Defects and injuries, however, are “constant” dangers when people use such products, and users must therefore have some form of “constant protection” under law. That protection is established by the doctrine of strict liability in tort. Why should the manufacturer be held responsible for such defects and injuries? Because, reasoned the court, “the manufacturer is best situated to afford…protection.” And this, explains your lawyer, is why you’re going to sue the manufacturer of your ladder on grounds of strict liability. Chapter 16 The Legal and Regulatory Environment of Business 16.4 Product Liability 893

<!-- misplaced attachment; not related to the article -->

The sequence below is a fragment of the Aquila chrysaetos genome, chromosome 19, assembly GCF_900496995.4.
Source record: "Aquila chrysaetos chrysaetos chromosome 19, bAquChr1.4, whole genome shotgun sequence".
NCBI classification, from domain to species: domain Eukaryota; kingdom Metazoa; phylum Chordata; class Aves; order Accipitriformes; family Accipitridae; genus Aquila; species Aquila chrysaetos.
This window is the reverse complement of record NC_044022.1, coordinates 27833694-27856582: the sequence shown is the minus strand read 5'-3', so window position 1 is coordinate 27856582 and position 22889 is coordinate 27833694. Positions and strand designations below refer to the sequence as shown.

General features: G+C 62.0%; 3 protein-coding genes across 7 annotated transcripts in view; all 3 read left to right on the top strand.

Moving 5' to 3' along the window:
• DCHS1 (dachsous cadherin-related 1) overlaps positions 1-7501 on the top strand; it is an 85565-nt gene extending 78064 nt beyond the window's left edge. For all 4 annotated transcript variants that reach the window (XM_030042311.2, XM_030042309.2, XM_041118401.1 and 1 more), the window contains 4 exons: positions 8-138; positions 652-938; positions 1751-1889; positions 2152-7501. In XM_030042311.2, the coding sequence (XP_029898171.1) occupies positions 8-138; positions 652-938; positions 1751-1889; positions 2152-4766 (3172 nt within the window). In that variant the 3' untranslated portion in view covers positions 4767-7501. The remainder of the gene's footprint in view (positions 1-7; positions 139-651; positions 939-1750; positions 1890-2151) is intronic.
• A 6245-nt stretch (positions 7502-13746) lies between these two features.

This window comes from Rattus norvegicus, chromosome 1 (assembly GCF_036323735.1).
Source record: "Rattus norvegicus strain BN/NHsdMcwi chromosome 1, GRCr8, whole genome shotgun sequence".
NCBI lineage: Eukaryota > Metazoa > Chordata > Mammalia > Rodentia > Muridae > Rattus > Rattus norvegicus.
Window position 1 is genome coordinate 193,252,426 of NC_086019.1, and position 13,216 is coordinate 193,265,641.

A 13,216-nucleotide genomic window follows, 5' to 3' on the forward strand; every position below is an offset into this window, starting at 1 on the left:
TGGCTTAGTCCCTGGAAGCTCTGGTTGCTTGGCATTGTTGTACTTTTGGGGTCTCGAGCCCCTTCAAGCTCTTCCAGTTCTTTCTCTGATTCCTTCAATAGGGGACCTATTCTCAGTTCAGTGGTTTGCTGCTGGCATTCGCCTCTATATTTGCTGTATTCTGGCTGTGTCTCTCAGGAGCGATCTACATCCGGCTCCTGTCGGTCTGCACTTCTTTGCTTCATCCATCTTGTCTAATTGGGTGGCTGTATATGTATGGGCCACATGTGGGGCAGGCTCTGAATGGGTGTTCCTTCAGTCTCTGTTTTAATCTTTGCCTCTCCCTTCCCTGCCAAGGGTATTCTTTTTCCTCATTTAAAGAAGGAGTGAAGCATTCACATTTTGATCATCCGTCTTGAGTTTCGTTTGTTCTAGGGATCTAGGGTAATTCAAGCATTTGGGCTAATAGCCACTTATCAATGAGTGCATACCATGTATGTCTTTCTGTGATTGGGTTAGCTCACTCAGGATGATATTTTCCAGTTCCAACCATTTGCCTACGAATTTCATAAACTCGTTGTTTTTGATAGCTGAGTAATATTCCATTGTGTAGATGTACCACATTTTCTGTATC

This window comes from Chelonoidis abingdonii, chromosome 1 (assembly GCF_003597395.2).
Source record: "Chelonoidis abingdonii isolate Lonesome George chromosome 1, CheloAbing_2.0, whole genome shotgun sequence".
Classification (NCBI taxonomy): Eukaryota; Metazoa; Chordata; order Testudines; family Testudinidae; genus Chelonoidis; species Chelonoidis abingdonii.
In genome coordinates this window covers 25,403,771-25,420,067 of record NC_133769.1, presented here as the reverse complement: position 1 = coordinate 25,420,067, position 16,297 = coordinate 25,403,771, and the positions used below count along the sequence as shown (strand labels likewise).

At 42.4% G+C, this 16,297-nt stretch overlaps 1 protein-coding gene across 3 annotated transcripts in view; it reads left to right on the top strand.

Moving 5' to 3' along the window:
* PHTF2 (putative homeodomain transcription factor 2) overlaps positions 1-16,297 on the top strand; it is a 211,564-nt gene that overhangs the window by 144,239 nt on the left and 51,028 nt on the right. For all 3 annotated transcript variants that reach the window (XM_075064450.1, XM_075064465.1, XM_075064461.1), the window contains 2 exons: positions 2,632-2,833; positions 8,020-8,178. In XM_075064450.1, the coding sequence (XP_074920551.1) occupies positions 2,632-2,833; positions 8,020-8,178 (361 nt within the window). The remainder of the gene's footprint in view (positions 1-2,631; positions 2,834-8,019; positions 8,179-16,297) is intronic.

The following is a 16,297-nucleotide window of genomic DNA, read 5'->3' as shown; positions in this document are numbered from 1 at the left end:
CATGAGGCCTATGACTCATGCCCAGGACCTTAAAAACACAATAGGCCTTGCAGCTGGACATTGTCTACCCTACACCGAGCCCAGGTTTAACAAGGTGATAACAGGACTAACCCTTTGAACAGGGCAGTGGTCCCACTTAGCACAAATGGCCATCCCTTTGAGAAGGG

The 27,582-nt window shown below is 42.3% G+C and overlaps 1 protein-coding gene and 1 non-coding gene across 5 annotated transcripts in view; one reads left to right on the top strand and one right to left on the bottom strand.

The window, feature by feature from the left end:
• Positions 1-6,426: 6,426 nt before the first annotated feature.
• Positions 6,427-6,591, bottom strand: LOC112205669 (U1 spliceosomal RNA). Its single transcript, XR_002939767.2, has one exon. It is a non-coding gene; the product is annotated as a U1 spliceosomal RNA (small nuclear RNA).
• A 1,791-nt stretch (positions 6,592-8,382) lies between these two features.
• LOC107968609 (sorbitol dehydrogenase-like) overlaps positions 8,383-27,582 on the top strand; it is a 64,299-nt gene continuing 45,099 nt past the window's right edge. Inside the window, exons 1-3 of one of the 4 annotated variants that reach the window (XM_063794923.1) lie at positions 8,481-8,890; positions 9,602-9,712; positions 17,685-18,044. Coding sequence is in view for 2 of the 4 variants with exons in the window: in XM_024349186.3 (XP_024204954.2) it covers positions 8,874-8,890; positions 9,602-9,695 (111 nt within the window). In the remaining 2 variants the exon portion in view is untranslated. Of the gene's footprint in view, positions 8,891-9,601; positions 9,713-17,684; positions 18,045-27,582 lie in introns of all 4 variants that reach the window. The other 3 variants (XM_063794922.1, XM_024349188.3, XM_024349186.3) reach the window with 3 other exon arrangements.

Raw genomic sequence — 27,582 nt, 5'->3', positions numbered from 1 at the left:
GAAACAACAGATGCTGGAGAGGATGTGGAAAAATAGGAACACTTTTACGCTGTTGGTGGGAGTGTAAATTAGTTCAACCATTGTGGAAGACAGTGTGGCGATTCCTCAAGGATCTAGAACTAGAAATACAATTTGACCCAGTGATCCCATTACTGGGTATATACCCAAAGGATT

Strict Liability in the Distribution Chain You’re excited about the prospect of recovering monetary damages from the manufacturer of your ladder, but you continue to wonder (on completely hypothetical grounds, of course) whether the doctrine of strict liability is as fair as it should be. What about all the other businesses involved in the process of getting the product from the manufacturer to the user—especially the one that did in fact introduce the defect that caused all the trouble? Does the doctrine of strict liability relieve them of all liability in the case? Indeed not, your lawyer assures you. The concept of strict liability not only provides more practical grounds for suing the manufacturer but also supports your right to pursue claims against members of the manufacturer’s distribution chain (see Chapter 9 "Marketing: Providing Value to Customers" ).See Henry R. Cheesman, Contemporary Business and Online Commerce Law: Legal, Internet, Ethical, and Global Environments , 5th ed. (Upper Saddle River, NJ: Pearson Education, 2006), 370. That’s one reason, he points out, why product- liability lawsuits against businesses that sell such “unreasonably dangerous” products as ladders (or even deliver them to worksites) went up a hundredfold between 1950 and 2001, to a total of $205 billion.Conrad Shawn, “Tackling Product Liability: NLBMDA to Introduce Product Liability Legislation,” AllBusiness , January 1, 2006, - durable-goods-lumber/855278-1.html (accessed November 12, 2011). Now, let’s say that your lawyer has given your defective ladder to a forensic laboratory in order to find out exactly what caused it to buckle and you to fall. As it turns out, the clue to the problem is the small patch of rust that brought down the price you paid for the ladder when you bought it. The ladder, concludes the lab, had for some time been in close proximity to liquid nitrogen, which can corrode various metals, including aluminum.See David E. Baker and Rusty Lee, “Portable Ladder Safety,” National Ag Safety Database , October 1993, 1091/d000877/portable-ladder-safety.html (accessed November 12, 2011). Sure enough, further investigation reveals that the entire shipment of ladders had been stored for nearly two years in a Ladders ’N’ Things warehouse next to an inventory of liquid-nitrogen–based fertilizer. Your lawyer advises you that, in addition to your
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